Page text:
SCARLETT: No! As long as I’m working on Arac Attack, I’m not allowed to tan. It’s for continuity purposes. But I will not go back to New York from Arizona white! That’s the best part of being here.

BARBARA: What’s Arac Attack about?
SCARLETT: It’s a science-fiction comedy about giant spiders.

BARBARA: Do people get eaten by the spiders?
SCARLETT  Oh yes. It’s gruesome and horrible, but also very funny. David Arquette is hysterical.

BARBARA: So after it wraps, are you free for a bit?
SCARLETT: I don’t know, I might do one of those spur-of-the-moment things, right before the strike. But it’s not crucial, because I have three films coming out this year. Also, whereas other actors might be anxious because they’re not doing anything, I’ll be going to school. And playing my piano.

BARBARA: I didn’t know you played the piano.
SCARLETT: I just started taking lessons. I got intereseted when I was doing the Coen Brothers’ film.

BARBARA: That must’ve been a great experience.
SCARLETT: Yeah, the film isn’t titled yet, but it stars Billy Bob Thornton, Frances McDormand, and James Gandolfini.

BARBARA: What was Billy Bob like?
SCARLETT: He’s very funny. I remember one scene that took a million hours to shoot. It was in this part of L.A. that’s totally overrun by wild parakeets. They had been pet birds, but they got free and just bred and bred. And they wouldn’t shut up! Every time we would try to shoot a close-up of either me or Billy Bob, the birds would start chirping away.
BARBARA: Creepy.
SCARLETT:     It’s definitely a dark comedy. Ironically, my character is a girl named Birdie. And she plays the piano.

BARBARA: I can’t wait to see it. So, you’ve been on David Letterman and Rosie ODonnell. Who was scarier?
SCARLETT: Letterman was a blur. All I could think was, “I’m being interviewed by David Letterman.” The lights were shining in my eyes, and I couldn’t see the audience. I felt weird because he was looking at me the whole time, and I’m so in awe of him. I went on the show hoping that he would give me a Polish ham. I used to love when he’d throw one to the audience. So he went into the drawer and he actually gave me one. I still have that ham in my fridge, and that was like, three years ago.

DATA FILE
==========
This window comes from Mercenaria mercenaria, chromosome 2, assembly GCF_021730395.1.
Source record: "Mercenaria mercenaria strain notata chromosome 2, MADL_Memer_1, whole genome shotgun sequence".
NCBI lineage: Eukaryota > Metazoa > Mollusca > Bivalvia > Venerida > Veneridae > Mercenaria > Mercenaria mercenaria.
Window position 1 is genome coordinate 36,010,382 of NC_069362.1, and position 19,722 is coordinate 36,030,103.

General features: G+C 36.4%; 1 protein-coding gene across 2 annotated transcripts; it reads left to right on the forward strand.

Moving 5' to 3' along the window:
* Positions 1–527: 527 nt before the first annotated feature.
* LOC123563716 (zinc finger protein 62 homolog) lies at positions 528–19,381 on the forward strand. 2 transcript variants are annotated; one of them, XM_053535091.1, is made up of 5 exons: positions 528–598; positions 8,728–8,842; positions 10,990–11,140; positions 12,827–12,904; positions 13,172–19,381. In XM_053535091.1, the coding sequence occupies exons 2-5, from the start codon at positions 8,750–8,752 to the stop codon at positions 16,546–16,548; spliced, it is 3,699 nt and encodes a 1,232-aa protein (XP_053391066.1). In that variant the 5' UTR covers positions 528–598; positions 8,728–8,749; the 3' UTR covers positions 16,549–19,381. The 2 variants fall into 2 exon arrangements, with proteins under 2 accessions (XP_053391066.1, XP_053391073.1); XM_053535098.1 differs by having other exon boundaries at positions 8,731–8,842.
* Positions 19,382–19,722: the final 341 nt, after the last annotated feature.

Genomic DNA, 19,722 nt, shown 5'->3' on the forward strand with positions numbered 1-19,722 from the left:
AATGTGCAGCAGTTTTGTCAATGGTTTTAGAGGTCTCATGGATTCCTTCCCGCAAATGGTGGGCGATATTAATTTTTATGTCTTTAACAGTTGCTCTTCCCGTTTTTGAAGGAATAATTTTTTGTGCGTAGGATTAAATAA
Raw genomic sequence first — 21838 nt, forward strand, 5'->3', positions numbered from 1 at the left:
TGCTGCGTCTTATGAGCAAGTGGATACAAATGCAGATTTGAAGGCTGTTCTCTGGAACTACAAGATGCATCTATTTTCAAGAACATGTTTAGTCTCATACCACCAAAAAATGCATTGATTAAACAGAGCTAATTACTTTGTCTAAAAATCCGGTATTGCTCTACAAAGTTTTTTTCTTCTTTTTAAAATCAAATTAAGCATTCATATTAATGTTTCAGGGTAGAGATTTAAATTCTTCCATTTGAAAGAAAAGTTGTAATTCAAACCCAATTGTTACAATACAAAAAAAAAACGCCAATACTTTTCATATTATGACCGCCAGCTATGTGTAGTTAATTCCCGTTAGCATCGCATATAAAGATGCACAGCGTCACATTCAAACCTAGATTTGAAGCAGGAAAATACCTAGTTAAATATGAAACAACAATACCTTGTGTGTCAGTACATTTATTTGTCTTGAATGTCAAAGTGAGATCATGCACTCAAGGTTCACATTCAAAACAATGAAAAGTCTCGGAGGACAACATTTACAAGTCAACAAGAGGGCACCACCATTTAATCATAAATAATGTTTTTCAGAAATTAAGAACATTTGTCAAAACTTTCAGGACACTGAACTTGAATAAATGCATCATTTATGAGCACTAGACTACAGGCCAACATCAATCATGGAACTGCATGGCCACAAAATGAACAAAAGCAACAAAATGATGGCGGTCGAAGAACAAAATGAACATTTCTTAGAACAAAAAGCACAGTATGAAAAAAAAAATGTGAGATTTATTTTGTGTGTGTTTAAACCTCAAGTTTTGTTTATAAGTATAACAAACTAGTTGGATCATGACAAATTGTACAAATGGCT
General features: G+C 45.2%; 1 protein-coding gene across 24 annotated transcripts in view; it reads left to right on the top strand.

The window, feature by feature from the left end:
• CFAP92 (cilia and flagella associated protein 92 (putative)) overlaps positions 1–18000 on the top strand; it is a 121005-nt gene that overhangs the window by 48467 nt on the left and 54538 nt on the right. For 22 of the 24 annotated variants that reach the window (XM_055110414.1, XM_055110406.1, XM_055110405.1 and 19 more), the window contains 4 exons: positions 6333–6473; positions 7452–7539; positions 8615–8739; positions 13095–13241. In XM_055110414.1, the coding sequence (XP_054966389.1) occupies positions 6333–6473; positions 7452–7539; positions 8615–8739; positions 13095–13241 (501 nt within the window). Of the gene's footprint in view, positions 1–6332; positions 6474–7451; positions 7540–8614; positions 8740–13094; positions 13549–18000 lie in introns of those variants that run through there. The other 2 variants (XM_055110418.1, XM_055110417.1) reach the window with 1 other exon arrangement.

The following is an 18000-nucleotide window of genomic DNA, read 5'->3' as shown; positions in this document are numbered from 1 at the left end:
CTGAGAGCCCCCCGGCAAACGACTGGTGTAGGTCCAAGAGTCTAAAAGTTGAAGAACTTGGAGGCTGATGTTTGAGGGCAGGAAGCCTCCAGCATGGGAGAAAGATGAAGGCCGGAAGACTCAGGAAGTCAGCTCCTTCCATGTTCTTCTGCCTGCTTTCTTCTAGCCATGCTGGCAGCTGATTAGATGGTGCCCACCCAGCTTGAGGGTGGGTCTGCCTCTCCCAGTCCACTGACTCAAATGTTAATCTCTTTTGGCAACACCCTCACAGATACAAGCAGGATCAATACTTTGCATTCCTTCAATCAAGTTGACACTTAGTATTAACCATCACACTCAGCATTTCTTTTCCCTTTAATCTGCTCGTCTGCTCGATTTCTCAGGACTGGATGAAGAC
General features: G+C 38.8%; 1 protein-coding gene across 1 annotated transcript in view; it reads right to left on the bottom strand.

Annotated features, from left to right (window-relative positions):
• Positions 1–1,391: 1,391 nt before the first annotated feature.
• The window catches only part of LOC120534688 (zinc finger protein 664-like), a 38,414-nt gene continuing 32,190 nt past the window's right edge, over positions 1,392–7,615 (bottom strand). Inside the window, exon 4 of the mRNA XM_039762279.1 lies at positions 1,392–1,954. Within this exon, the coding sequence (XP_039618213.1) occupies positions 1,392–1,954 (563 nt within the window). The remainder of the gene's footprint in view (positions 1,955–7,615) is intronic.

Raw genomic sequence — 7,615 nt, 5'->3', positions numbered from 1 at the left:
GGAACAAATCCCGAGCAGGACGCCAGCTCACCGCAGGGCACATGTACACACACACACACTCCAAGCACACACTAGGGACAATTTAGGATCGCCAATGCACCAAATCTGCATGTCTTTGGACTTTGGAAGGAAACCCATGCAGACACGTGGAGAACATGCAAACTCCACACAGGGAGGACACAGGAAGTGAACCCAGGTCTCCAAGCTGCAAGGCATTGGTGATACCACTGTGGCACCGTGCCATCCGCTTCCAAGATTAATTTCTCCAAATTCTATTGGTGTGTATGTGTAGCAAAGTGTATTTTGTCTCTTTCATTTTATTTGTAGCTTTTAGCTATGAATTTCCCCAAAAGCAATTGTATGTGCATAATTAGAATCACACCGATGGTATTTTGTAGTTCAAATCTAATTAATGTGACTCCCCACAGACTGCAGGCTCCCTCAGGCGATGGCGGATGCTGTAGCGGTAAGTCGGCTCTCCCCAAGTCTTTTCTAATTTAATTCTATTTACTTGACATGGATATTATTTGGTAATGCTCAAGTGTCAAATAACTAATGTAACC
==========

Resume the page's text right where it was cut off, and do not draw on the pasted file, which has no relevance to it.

BARBARA: And Rosie ODonnell? Are you gonna tell me she was nice? 
SCARLETT: She was okay. I brought all these Lucille Ball mugs and things, because I love Lucille Ball and Rosie always has weird stuff on her desk. It was so strange, because I hadn’t met Letterman or Rosie before the shows, and then suddenly I was on camera, and they’re saying, “Hey, how are you?”

BARBARA: Did you meet other guests?
SCARLETT: I did Letterman with Drew Carey. Then when I was shooting Ghost World, my friend Jessica and I went to a comedy club in L.A., and he was performing. We tried to get in, but it was so crowded. And then I saw him. I guess one thing that I get from my mom is knowing how to milk a situation. So I went up to him and said, “Hey, Drew, how are you? What’s up?” He had no idea who I was. So I said, “We were on Letterman together, buddy!” After that he walked us in, right in front of the whole line. We got the last seats.

BARBARA: So your mom taught you how to do that? 
SCARLETT: She’s good about getting what she wants. “The squeaky wheel gets the grease.” That totally describes my mom. She’s such a squeaky wheel. 

BARBARA: Well at least you must get lots of perks. Do you always bring your cat on the set when you travel?
SCARLETT: Trooper’s a kitten actually. I didn’t want to miss any part of his growing up. I figured by the time I got back from this shoot, two months later, he’d be a big fat monster. I might as well watch him turn into one!

BARBARA: It must be nice to have him with you.
SCARLETT: Without his company, I’d have a nervous breakdown. We’re in the middle of nowhere. It’s so nice to come home and have this fluffy, warm thing purring and rubbing your leg.

BARBARA: So it’s just you, your mom, and the cat. 
SCARLETT: And my boyfriend was just here for a few days. It was so sad to see him go. I was sobbing and totally depressed, and my cat was not helping at all. I opened the door to put something outside, and he just bolted. He ran so fast down the hall, like he had fire in his ass. And I was chasing him, crying on the cell phone, “Oh, mom, I have to go. I have to get the cat ...”

BARBARA: It’s not as easy as it sounds, being a movie star.
SCARLETT: Yeah. I just got back from Fuddruckers, I’m digesting my cheeseburger. I can either read in the bathroom or read on the bed. Or I can watch Cops, or laugh at my cat.

BARBARA: Thank god for cable.
SCARLETT: Thank god.

© index magazinegelatin1
Scarlett Johansson by Leeta Harding, 2001
© index magazinetobias
Scarlett Johansson by Leeta Harding, 2001

© index magazinegelatin0
Scarlett Johansson by Leeta Harding, 2001
 
 

 

Copyright © 2008 index Magazine and index Worldwide. All rights reserved.
All photos by index photographers: Leeta Harding, Richard Kern, David Ortega, Ryan McGinley, Terry Richardson, and Juergen Teller